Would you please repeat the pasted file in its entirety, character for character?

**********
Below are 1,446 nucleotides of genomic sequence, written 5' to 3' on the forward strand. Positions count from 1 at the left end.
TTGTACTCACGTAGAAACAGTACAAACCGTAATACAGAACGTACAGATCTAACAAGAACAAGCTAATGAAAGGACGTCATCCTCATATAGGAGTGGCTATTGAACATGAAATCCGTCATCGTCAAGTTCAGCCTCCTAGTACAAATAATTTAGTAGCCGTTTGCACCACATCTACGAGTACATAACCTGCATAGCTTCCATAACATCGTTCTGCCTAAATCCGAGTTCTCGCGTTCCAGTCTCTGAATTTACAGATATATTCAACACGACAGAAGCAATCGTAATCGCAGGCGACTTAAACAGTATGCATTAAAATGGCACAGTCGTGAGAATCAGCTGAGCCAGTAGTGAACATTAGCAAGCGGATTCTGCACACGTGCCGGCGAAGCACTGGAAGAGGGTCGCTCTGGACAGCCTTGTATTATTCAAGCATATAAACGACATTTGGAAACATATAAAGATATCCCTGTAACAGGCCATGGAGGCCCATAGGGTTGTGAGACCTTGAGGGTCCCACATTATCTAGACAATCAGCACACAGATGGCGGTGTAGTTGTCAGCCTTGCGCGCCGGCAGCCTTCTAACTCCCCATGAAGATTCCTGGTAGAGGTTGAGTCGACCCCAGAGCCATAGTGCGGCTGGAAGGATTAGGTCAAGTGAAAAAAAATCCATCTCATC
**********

Below are 1,446 nucleotides of genomic sequence, written 5' to 3' on the forward strand. Positions count from 1 at the left end.
TTGTACTCACGTAGAAACAGTACAAACCGTAATACAGAACGTACAGATCTAACAAGAACAAGCTAATGAAAGGACGTCATCCTCATATAGGAGTGGCTATTGAACATGAAATCCGTCATCGTCAAGTTCAGCCTCCTAGTACAAATAATTTAGTAGCCGTTTGCACCACATCTACGAGTACATAACCTGCATAGCTTCCATAACATCGTTCTGCCTAAATCCGAGTTCTCGCGTTCCAGTCTCTGAATTTACAGATATATTCAACACGACAGAAGCAATCGTAATCGCAGGCGACTTAAACAGTATGCATTAAAATGGCACAGTCGTGAGAATCAGCTGAGCCAGTAGTGAACATTAGCAAGCGGATTCTGCACACGTGCCGGCGAAGCACTGGAAGAGGGTCGCTCTGGACAGCCTTGTATTATTCAAGCATATAAACGACATTTGGAAACATATAAAGATATCCCTGTAACAGGCCATGGAGGCCCATAGGGTTGTGAGACCTTGAGGGTCCCACATTATCTAGACAATCAGCACACAGATGGCGGTGTAGTTGTCAGCCTTGCGCGCCGGCAGCCTTCTAACTCCCCATGAAGATTCCTGGTAGAGGTTGAGTCGACCCCAGAGCCATAGTGCGGCTGGAAGGATTAGGTCAAGTGAAAAAAAATCCATCTCATC